bowl (n.1)

"round, low vessel to hold liquids or liquid food," Old English bolla "pot, cup, bowl," from Proto-Germanic *bul- "a round vessel" (source also of Old Norse bolle, Old High German bolla), from PIE root *bhel- (2) "to blow, swell." Formerly also "a large drinking cup," hence figurative use as an emblem of festivity or drunkenness. In reference to a football-stadium 1913, originally one that is bowl-shaped.

bowl (v.)

"to roll a ball on the ground," typically as part of a game or contest, mid-15c., from bowl "wooden ball" (see bowls). Specifically in cricket, "deliver the ball to be played by the batsman," from 1755; the use in cricket is the source of late 19c. figurative expressions such as bowl over "knock down" (1849). Related: Bowled; bowling.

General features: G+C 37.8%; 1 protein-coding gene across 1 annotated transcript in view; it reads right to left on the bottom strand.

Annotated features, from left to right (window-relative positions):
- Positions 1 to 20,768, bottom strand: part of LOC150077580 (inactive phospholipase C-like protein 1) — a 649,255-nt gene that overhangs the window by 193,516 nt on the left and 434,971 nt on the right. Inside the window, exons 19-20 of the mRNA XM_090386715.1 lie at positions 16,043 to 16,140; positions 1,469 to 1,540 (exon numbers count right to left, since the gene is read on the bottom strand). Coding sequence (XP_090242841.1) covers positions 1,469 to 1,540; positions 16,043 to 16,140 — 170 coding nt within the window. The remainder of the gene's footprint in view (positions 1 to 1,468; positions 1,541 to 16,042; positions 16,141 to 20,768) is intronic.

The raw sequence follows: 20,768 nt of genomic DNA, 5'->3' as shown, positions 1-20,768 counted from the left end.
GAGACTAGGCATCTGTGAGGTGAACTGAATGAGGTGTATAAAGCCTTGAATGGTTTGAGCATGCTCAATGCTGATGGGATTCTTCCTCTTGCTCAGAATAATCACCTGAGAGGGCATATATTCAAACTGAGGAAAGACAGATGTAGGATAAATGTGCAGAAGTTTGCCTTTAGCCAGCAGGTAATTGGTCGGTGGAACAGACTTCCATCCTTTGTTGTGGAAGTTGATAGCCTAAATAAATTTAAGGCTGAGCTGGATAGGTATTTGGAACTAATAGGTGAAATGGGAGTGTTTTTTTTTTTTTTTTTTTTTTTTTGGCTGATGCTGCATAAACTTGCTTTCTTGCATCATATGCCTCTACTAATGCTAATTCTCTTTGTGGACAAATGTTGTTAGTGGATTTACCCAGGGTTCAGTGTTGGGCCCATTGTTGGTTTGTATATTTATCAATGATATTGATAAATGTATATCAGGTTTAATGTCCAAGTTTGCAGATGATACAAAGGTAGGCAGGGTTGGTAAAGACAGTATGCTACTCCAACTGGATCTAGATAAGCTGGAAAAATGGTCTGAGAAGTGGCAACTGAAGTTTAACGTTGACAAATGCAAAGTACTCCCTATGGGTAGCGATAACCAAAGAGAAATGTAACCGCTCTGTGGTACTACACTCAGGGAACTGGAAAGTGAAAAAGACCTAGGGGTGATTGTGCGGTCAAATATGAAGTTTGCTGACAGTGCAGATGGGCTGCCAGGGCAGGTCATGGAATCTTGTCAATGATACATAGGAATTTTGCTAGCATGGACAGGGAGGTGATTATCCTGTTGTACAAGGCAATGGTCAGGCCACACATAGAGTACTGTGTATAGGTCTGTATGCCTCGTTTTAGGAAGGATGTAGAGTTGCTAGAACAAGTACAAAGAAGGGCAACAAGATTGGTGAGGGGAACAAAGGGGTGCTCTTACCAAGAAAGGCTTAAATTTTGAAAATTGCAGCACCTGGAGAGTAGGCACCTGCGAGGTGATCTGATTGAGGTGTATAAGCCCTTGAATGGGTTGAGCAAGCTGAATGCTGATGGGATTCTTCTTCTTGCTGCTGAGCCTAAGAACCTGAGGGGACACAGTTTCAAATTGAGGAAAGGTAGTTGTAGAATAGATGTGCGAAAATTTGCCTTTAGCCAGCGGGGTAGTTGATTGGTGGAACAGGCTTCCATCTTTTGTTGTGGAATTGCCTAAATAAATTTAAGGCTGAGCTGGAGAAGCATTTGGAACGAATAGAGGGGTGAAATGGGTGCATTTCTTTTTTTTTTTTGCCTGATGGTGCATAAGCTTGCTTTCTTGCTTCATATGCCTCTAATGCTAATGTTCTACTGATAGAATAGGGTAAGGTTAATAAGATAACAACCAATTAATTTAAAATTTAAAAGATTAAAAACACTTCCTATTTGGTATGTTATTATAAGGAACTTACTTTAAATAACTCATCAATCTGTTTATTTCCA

bowl (n.2)

"sphere, globe, ball," c. 1400, from Old French boule "ball," from Latin bulla "round swelling, knob" (see bull (n.2)). Meaning "large, solid ball of hard wood used in the game of bowls" is from mid-15c.

updated on October 22, 2022